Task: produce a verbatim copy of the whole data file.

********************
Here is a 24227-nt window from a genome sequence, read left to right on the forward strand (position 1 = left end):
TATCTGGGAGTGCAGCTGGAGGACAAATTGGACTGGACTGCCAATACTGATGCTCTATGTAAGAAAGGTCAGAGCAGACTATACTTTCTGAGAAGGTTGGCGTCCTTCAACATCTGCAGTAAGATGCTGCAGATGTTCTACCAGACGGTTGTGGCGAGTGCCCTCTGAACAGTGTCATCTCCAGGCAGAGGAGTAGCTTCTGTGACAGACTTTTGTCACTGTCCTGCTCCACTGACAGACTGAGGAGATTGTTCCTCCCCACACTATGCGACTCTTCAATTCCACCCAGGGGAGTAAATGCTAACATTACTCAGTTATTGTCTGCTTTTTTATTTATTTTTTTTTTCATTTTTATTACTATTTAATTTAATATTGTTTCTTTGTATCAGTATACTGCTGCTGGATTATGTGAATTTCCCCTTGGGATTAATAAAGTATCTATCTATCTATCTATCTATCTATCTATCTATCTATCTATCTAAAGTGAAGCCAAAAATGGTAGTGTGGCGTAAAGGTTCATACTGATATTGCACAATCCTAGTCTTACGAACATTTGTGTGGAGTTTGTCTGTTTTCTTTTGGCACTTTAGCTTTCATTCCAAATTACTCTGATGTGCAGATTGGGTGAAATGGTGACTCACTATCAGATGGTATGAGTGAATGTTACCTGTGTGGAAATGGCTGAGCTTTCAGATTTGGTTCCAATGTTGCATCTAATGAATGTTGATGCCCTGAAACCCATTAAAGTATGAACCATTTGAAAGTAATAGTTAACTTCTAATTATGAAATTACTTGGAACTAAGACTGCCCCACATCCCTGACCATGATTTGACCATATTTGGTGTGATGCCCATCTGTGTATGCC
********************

Here is a 24227-nt window from a genome sequence, read left to right on the forward strand (position 1 = left end):
TATCTGGGAGTGCAGCTGGAGGACAAATTGGACTGGACTGCCAATACTGATGCTCTATGTAAGAAAGGTCAGAGCAGACTATACTTTCTGAGAAGGTTGGCGTCCTTCAACATCTGCAGTAAGATGCTGCAGATGTTCTACCAGACGGTTGTGGCGAGTGCCCTCTGAACAGTGTCATCTCCAGGCAGAGGAGTAGCTTCTGTGACAGACTTTTGTCACTGTCCTGCTCCACTGACAGACTGAGGAGATTGTTCCTCCCCACACTATGCGACTCTTCAATTCCACCCAGGGGAGTAAATGCTAACATTACTCAGTTATTGTCTGCTTTTTTATTTATTTTTTTTTTCATTTTTATTACTATTTAATTTAATATTGTTTCTTTGTATCAGTATACTGCTGCTGGATTATGTGAATTTCCCCTTGGGATTAATAAAGTATCTATCTATCTATCTATCTATCTATCTATCTATCTATCTATCTAAAGTGAAGCCAAAAATGGTAGTGTGGCGTAAAGGTTCATACTGATATTGCACAATCCTAGTCTTACGAACATTTGTGTGGAGTTTGTCTGTTTTCTTTTGGCACTTTAGCTTTCATTCCAAATTACTCTGATGTGCAGATTGGGTGAAATGGTGACTCACTATCAGATGGTATGAGTGAATGTTACCTGTGTGGAAATGGCTGAGCTTTCAGATTTGGTTCCAATGTTGCATCTAATGAATGTTGATGCCCTGAAACCCATTAAAGTATGAACCATTTGAAAGTAATAGTTAACTTCTAATTATGAAATTACTTGGAACTAAGACTGCCCCACATCCCTGACCATGATTTGACCATATTTGGTGTGATGCCCATCTGTGTATGCC